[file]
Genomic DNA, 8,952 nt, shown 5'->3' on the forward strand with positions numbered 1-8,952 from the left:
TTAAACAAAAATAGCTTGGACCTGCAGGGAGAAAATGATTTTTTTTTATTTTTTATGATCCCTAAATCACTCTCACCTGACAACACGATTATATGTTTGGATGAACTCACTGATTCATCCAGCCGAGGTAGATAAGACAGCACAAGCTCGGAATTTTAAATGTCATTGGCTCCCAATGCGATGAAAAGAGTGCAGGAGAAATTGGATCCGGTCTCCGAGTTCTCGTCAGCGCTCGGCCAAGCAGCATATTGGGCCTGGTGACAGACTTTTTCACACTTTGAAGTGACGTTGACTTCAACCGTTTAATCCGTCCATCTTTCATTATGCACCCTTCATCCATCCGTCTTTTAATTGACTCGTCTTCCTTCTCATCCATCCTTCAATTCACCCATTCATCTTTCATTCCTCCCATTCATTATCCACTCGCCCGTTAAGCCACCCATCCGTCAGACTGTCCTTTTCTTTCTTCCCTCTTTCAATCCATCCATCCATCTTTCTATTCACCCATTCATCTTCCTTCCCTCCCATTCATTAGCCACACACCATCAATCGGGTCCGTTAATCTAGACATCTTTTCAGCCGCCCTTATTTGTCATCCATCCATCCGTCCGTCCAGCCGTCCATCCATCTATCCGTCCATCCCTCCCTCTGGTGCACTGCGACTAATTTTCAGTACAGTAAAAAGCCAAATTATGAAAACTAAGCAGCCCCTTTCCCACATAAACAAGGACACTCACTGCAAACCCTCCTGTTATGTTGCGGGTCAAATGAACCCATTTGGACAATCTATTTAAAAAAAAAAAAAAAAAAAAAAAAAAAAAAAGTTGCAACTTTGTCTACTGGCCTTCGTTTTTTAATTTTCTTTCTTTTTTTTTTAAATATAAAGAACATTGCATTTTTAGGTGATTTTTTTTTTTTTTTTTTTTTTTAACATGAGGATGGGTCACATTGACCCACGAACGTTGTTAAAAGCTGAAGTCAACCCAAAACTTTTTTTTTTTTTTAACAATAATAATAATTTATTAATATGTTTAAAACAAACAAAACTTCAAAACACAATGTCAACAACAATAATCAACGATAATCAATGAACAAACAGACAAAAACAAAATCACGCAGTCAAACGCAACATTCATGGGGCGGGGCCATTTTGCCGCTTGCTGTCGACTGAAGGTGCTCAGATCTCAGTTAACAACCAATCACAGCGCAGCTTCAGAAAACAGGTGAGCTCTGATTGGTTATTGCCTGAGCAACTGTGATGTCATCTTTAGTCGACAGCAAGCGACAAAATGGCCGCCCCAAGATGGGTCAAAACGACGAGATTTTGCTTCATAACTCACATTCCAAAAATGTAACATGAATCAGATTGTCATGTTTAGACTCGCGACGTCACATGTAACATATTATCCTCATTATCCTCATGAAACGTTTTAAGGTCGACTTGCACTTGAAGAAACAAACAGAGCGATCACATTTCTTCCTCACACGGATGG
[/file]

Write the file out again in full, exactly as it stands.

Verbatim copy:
Genomic DNA, 8,952 nt, shown 5'->3' on the forward strand with positions numbered 1-8,952 from the left:
TTAAACAAAAATAGCTTGGACCTGCAGGGAGAAAATGATTTTTTTTTATTTTTTATGATCCCTAAATCACTCTCACCTGACAACACGATTATATGTTTGGATGAACTCACTGATTCATCCAGCCGAGGTAGATAAGACAGCACAAGCTCGGAATTTTAAATGTCATTGGCTCCCAATGCGATGAAAAGAGTGCAGGAGAAATTGGATCCGGTCTCCGAGTTCTCGTCAGCGCTCGGCCAAGCAGCATATTGGGCCTGGTGACAGACTTTTTCACACTTTGAAGTGACGTTGACTTCAACCGTTTAATCCGTCCATCTTTCATTATGCACCCTTCATCCATCCGTCTTTTAATTGACTCGTCTTCCTTCTCATCCATCCTTCAATTCACCCATTCATCTTTCATTCCTCCCATTCATTATCCACTCGCCCGTTAAGCCACCCATCCGTCAGACTGTCCTTTTCTTTCTTCCCTCTTTCAATCCATCCATCCATCTTTCTATTCACCCATTCATCTTCCTTCCCTCCCATTCATTAGCCACACACCATCAATCGGGTCCGTTAATCTAGACATCTTTTCAGCCGCCCTTATTTGTCATCCATCCATCCGTCCGTCCAGCCGTCCATCCATCTATCCGTCCATCCCTCCCTCTGGTGCACTGCGACTAATTTTCAGTACAGTAAAAAGCCAAATTATGAAAACTAAGCAGCCCCTTTCCCACATAAACAAGGACACTCACTGCAAACCCTCCTGTTATGTTGCGGGTCAAATGAACCCATTTGGACAATCTATTTAAAAAAAAAAAAAAAAAAAAAAAAAAAAAAAGTTGCAACTTTGTCTACTGGCCTTCGTTTTTTAATTTTCTTTCTTTTTTTTTTAAATATAAAGAACATTGCATTTTTAGGTGATTTTTTTTTTTTTTTTTTTTTTTAACATGAGGATGGGTCACATTGACCCACGAACGTTGTTAAAAGCTGAAGTCAACCCAAAACTTTTTTTTTTTTTTAACAATAATAATAATTTATTAATATGTTTAAAACAAACAAAACTTCAAAACACAATGTCAACAACAATAATCAACGATAATCAATGAACAAACAGACAAAAACAAAATCACGCAGTCAAACGCAACATTCATGGGGCGGGGCCATTTTGCCGCTTGCTGTCGACTGAAGGTGCTCAGATCTCAGTTAACAACCAATCACAGCGCAGCTTCAGAAAACAGGTGAGCTCTGATTGGTTATTGCCTGAGCAACTGTGATGTCATCTTTAGTCGACAGCAAGCGACAAAATGGCCGCCCCAAGATGGGTCAAAACGACGAGATTTTGCTTCATAACTCACATTCCAAAAATGTAACATGAATCAGATTGTCATGTTTAGACTCGCGACGTCACATGTAACATATTATCCTCATTATCCTCATGAAACGTTTTAAGGTCGACTTGCACTTGAAGAAACAAACAGAGCGATCACATTTCTTCCTCACACGGATGG